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Photo: Courtesy of Farrar, Straus, and Giroux.
Someday This Pain Will Be Useful to You by Peter Cameron
With definite ties to the original teenage New York wanderer, Holden Caulfield, the novel's protagonist is all about trying to escape the city he grew up in. James Sveck, who hates authority almost as much as NYC, dreams of abandoning his family's West Village apartment for a house in the Midwest (which, let's be honest, is the opposite fantasy of most non-New York teenagers), and never having to see his therapist again. But, just because Sveck is so over New York doesn't mean the author's descriptions of his city haunts aren't compelling. In fact, he paints a picture that's relatable for most people.
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Photo: Courtesy of Harper Collins.
Great by Sara Benincasa
Great, a retelling of The Great Gatsby, depicts the Hamptons with every bit of glitz and glam as the Baz Luhrmann film adaptation. The exclusive beach community is a perfect backdrop for the lavish parities thrown by Jacinta Trimalchio, the book's modern-day female, fashion blogging version of Jay Gatsby. Jacinta has set high high hopes of solidifying a friendship with Delilah Fairweather — a.k.a the new Daisy. There's elaborate events, underage alcohol consumption, and loads of gossip. It's everything you'd want from an F. Scott Fitzgerald reboot.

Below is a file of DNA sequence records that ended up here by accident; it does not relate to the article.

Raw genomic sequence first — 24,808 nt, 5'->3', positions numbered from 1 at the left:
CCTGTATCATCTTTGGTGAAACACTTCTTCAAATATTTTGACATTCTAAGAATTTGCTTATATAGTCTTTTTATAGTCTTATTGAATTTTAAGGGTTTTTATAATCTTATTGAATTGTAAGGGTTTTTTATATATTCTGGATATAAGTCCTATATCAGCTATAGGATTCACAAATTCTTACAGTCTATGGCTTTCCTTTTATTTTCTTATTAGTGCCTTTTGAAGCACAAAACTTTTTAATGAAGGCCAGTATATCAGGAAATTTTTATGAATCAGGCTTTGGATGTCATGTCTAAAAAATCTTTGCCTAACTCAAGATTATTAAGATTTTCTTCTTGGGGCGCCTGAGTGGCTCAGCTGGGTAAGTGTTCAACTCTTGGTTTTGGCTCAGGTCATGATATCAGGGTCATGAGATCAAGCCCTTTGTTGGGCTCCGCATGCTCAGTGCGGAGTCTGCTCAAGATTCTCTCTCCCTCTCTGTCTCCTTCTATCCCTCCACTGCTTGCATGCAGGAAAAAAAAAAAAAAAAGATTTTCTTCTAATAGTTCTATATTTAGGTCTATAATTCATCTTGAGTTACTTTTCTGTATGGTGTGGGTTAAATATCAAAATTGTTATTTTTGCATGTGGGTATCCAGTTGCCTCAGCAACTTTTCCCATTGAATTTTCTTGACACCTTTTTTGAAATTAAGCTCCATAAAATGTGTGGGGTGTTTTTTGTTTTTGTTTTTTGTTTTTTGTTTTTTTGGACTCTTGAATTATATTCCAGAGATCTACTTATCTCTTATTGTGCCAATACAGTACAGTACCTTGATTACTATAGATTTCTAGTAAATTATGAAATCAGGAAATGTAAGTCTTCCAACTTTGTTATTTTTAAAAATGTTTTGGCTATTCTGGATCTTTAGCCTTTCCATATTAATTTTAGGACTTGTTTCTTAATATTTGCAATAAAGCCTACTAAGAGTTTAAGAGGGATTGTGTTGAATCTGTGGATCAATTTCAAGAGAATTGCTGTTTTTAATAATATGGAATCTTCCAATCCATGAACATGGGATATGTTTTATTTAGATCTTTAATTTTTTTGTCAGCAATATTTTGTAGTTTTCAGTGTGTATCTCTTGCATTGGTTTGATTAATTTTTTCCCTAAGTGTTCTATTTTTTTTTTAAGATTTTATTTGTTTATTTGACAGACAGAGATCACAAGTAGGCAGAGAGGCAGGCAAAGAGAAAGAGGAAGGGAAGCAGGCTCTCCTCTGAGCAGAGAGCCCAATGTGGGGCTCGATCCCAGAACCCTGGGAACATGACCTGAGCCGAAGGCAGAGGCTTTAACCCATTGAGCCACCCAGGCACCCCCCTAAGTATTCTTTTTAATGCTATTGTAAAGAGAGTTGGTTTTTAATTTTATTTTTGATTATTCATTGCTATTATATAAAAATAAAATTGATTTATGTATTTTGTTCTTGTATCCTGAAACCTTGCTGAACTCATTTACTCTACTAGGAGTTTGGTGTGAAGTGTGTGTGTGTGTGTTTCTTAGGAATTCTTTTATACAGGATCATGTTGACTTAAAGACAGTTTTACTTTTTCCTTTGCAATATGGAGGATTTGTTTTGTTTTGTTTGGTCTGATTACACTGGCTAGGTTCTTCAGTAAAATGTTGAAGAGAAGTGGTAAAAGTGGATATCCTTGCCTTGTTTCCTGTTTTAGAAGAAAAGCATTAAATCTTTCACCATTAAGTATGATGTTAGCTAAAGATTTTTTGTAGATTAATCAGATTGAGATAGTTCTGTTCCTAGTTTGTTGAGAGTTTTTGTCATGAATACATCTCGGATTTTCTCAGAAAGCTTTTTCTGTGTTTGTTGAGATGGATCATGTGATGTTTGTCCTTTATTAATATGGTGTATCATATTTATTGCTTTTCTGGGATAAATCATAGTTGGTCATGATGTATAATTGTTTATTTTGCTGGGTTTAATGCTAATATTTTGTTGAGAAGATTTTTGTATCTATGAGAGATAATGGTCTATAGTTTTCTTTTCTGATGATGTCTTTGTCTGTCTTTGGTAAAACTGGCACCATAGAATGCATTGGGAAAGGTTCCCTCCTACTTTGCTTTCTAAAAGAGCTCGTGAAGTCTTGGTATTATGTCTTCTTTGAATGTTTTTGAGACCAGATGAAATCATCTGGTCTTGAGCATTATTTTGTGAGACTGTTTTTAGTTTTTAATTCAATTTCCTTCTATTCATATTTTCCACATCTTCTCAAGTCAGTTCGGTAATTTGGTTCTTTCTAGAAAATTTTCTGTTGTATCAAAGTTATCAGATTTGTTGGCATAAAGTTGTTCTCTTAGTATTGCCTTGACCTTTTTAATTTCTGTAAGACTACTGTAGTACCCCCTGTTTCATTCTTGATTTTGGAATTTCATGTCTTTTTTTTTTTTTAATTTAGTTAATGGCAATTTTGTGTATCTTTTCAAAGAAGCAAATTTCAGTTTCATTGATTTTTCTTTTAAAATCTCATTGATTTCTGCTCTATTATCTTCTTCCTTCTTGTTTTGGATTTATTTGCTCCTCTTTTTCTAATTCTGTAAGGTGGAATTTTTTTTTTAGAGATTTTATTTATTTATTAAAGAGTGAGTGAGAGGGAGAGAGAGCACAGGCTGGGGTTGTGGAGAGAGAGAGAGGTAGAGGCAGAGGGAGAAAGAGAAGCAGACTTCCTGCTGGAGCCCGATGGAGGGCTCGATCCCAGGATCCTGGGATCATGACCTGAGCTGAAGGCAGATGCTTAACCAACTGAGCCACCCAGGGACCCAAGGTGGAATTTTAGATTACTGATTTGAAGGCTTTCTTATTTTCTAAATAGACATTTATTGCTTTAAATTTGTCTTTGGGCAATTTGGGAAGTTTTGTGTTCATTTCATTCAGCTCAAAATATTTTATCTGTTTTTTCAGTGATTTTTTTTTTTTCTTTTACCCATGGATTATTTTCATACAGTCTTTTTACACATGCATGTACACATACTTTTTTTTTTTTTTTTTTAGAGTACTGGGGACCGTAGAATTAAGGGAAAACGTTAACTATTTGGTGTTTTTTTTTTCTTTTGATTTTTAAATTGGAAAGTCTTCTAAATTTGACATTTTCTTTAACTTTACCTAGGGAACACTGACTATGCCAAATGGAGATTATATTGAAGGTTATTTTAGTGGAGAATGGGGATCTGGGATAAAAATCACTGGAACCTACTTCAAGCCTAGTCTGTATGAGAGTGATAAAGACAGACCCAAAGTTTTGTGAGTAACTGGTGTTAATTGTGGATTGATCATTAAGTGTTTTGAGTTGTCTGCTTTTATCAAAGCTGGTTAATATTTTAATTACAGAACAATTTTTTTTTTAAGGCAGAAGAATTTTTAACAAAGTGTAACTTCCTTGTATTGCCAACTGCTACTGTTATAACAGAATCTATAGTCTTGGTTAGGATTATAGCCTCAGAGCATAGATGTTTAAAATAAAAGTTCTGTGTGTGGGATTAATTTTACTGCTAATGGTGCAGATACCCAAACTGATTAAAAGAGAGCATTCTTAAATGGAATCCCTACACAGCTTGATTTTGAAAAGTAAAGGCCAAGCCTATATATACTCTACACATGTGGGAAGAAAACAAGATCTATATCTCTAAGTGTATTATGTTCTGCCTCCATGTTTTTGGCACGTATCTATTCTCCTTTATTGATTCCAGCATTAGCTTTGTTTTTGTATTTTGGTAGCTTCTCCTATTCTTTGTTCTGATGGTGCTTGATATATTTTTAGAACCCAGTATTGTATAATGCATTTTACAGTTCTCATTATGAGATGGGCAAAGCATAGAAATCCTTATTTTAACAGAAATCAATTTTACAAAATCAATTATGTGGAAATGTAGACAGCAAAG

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Photo: Courtesy of Penguin.
Where She Went by Gayle Forman
The follow-up to the beautiful If I Stay, Where She Went puts a slightly different spin on the commonly portrayed allure of falling in love during a night in New York. Forman's book focuses on falling back in love in the city, where protagonists Mia and Adam reconnect after leaving each other's lives after the accident that changed them forever.
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Photo: Courtesy of Random House.
Vaclav and Lena by Haley Tanner
Not all of the teens in NYC-based Y.A. books are born and bred New Yorkers. In Vaclav and Lena, we see Brighton Beach, Brooklyn through the eyes of two young immigrants trying to adapt to their new home, while clinging to the familiarity of each other. Their struggles of learning English, and simply understanding life in the big city, resonates throughout.
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Photo: Courtesy of Scholastic Books.
Kendra by Coe Booth